When, in 1964, Milton Glaser and Seymour Chwast invited me, an “emerging” talent, to become the third artist in that decade to join the already renowned Push Pin Studios, some people in the field were no doubt baffled. I probably have Lawrence Durrell to thank for my becoming a name alongside theirs. The three of us independently had been doing covers for Dutton’s Everyman paperbacks, and mine, for the four books of The Alexandria Quartet and the box that contained them, had attracted notice, perhaps convincing Milton that their success wasn’t a one-shot.

Actually, we were all part of a revolution in paperback-cover design in those years, creating work that was more graphic and wittier than the romantic, fully rendered art that had been the style in preceding decades. The signal that the design torch had really been passed was a series of very linear covers Milton did for the Signet Shakespeare plays. His treatment of such a classic subject in an entirely new way drew unusual attention in the field and, I’m convinced, changed the taste of editors and art directors. Because of the triumph of the Shakespeare series, Milton took a few more steps along the pathway to the Mount Olympus of graphic design, where he eventually took his seat at the top.

Glaser rebelled against the strictures of modernism, preferring to draw from a wide range of visual sources. His widely reproduced 1966 poster for Bob Dylan was inspired by a self-portrait of Marcel Duchamp and geometric forms in Islamic art.

Milton was confident that we could find a way for me to fit into the exuberant, optimistic patterned style that had made the studio famous, despite the realism in my work and my attraction to the psychological dark side of any subject that was often bubbling along under the surface. Because he was always leery of being assigned a fixed creative persona or of having the success of the studio style become a trap, I think this mismatch between my naturalism and his and Seymour’s eclectic stylizations intrigued and even amused him. He expressed this attitude in the piece of my art that he chose for the announcement of my joining the studio that was going out to hundreds of art directors. Instead of a drawing that might suggest I could handle a typical assignment, he picked a personal piece in which I had painted a still life over a photograph of the poet Brendan Behan. Perhaps in choosing this gloomy image he was saying to the audience, Don’t typecast the studio so quickly. But I think he was also saying that he found this outer edge of my sensibility interesting. That last message became the foundation of our growing friendship.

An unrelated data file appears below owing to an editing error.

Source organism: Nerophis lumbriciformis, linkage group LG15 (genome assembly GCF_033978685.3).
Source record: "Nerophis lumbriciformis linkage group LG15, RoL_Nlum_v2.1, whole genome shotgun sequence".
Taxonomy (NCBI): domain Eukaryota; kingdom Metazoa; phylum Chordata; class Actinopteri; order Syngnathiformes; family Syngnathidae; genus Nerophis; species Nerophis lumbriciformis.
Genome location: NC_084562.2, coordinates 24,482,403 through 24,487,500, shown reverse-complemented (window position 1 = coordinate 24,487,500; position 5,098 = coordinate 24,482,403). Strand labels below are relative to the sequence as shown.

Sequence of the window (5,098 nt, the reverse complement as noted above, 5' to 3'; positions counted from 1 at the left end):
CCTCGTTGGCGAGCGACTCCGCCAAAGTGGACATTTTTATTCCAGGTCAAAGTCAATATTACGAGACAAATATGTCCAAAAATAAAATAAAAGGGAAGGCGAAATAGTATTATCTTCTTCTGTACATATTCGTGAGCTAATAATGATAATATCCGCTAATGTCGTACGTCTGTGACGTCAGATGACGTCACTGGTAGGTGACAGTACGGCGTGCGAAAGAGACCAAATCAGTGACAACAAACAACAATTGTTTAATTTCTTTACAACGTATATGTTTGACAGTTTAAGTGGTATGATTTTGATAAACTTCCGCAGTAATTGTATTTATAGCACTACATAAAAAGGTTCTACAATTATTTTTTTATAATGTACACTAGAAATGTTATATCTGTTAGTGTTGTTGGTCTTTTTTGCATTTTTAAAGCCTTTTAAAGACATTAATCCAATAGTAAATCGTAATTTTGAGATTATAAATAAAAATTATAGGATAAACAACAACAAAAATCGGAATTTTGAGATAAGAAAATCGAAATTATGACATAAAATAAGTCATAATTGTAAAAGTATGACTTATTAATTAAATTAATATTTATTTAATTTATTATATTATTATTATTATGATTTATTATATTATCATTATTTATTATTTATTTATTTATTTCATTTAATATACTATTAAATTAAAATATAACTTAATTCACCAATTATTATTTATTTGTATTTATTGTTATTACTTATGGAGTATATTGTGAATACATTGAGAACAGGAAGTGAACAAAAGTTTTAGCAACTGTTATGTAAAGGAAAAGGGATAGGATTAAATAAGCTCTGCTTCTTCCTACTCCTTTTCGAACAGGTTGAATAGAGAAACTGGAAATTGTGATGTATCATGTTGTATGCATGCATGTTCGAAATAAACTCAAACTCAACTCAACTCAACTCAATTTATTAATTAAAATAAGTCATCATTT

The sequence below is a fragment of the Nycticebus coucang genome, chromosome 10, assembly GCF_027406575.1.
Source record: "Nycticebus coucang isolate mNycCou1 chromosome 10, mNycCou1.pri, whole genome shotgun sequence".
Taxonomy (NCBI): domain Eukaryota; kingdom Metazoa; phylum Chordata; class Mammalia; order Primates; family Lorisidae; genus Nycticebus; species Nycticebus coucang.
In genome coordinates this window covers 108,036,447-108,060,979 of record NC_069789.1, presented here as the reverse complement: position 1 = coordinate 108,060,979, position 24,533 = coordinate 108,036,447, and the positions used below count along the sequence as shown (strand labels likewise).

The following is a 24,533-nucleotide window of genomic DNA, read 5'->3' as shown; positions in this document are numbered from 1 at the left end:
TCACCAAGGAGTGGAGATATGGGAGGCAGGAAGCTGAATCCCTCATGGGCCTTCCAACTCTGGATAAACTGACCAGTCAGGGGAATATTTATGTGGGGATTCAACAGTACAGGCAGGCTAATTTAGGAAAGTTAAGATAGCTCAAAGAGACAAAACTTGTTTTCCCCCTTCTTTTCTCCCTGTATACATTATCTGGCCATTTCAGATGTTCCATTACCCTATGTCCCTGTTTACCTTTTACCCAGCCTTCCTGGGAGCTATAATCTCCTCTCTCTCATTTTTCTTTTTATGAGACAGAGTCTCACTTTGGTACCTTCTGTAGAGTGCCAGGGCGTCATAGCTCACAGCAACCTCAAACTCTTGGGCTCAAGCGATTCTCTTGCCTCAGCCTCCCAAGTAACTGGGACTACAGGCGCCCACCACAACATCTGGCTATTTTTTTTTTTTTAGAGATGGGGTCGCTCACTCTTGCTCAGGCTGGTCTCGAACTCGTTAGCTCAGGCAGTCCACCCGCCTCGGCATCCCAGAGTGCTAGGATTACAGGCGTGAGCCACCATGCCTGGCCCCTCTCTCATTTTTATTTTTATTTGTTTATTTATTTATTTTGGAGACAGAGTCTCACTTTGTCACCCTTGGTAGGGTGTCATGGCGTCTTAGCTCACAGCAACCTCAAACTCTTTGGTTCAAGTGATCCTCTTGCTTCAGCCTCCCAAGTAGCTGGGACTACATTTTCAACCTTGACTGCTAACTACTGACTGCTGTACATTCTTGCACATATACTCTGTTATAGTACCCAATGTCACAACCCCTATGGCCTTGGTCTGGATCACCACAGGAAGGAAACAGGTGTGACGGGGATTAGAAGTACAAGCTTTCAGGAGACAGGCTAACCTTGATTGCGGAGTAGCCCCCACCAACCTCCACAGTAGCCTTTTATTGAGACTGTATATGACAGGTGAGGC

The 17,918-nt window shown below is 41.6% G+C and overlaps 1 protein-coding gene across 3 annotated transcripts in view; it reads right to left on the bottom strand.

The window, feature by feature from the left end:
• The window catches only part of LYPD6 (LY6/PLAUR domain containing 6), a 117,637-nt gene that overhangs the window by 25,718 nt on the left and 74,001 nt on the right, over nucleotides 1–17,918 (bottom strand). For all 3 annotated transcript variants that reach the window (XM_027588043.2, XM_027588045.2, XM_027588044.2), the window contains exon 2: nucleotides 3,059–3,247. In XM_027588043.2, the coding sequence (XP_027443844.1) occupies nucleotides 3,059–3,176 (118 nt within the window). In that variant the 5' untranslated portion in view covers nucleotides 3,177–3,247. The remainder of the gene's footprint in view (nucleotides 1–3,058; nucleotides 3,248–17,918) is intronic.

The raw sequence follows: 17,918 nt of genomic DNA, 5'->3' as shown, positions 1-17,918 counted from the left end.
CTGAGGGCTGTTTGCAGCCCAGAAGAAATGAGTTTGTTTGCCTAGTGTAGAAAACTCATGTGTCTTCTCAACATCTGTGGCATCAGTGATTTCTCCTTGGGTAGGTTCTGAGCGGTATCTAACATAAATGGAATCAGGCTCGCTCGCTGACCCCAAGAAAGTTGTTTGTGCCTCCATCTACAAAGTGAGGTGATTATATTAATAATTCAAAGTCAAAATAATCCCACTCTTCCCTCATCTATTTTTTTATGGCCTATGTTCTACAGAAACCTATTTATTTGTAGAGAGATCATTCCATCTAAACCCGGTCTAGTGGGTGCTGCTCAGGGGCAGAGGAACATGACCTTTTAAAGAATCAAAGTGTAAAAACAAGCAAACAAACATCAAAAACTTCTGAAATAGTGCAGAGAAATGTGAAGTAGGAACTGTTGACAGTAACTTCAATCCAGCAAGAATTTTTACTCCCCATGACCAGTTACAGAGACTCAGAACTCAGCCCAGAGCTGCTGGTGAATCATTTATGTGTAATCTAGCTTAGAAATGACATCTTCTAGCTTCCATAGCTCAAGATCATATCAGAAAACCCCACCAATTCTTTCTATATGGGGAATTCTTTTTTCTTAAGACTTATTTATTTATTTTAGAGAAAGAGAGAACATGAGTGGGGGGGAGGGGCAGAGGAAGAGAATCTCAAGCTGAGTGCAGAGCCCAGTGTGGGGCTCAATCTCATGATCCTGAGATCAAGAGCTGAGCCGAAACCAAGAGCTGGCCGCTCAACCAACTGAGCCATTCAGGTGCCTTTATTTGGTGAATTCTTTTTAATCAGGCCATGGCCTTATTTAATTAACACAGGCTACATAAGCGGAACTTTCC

The signal that the design torch had really been passed was a series of very linear covers Milton did for the Signet Shakespeare plays.

Working alongside Milton in the mid-60s meant seeing firsthand his creation of images such as the Dylan poster and the groundbreaking ads for Olivetti. His appetite for graphic high drama and his effortless skill in achieving it had a powerful effect on the impulse for polite understatement that had been instilled in me by my boyhood in English-style boarding schools in India and Canada. Watching Milton set off one visual explosion after another made me question whether I really had to always choose the middle path between small and big, between quiet and loud—why couldn’t I sometimes shout, or whisper in a dramatic way? Even though Milton rarely offered specific advice, his example was enough, and through those years I started to develop my own way of amplifying the effect of my drawings and designs. I never fully overcame my addiction to nuance, but I beat it down enough to one day become a theater-poster designer.